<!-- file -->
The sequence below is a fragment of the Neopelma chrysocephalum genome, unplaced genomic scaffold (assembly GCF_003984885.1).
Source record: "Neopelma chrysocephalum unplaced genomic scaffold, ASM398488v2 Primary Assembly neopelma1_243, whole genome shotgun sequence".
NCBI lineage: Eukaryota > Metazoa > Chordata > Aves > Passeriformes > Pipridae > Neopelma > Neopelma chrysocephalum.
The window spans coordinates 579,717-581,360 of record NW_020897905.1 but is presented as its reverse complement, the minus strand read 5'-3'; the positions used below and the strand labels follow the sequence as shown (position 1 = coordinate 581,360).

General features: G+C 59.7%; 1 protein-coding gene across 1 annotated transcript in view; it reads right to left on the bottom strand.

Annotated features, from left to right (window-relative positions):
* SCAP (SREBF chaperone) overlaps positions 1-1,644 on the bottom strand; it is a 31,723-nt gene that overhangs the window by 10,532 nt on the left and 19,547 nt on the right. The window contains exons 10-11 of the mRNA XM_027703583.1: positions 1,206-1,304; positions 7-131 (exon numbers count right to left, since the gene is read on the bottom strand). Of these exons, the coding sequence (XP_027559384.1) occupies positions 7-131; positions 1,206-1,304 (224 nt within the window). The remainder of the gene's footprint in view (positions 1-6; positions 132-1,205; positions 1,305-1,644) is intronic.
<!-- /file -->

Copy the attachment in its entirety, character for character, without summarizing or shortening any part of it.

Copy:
The sequence below is a fragment of the Neopelma chrysocephalum genome, unplaced genomic scaffold (assembly GCF_003984885.1).
Source record: "Neopelma chrysocephalum unplaced genomic scaffold, ASM398488v2 Primary Assembly neopelma1_243, whole genome shotgun sequence".
NCBI lineage: Eukaryota > Metazoa > Chordata > Aves > Passeriformes > Pipridae > Neopelma > Neopelma chrysocephalum.
The window spans coordinates 579,717-581,360 of record NW_020897905.1 but is presented as its reverse complement, the minus strand read 5'-3'; the positions used below and the strand labels follow the sequence as shown (position 1 = coordinate 581,360).

General features: G+C 59.7%; 1 protein-coding gene across 1 annotated transcript in view; it reads right to left on the bottom strand.

Annotated features, from left to right (window-relative positions):
* SCAP (SREBF chaperone) overlaps positions 1-1,644 on the bottom strand; it is a 31,723-nt gene that overhangs the window by 10,532 nt on the left and 19,547 nt on the right. The window contains exons 10-11 of the mRNA XM_027703583.1: positions 1,206-1,304; positions 7-131 (exon numbers count right to left, since the gene is read on the bottom strand). Of these exons, the coding sequence (XP_027559384.1) occupies positions 7-131; positions 1,206-1,304 (224 nt within the window). The remainder of the gene's footprint in view (positions 1-6; positions 132-1,205; positions 1,305-1,644) is intronic.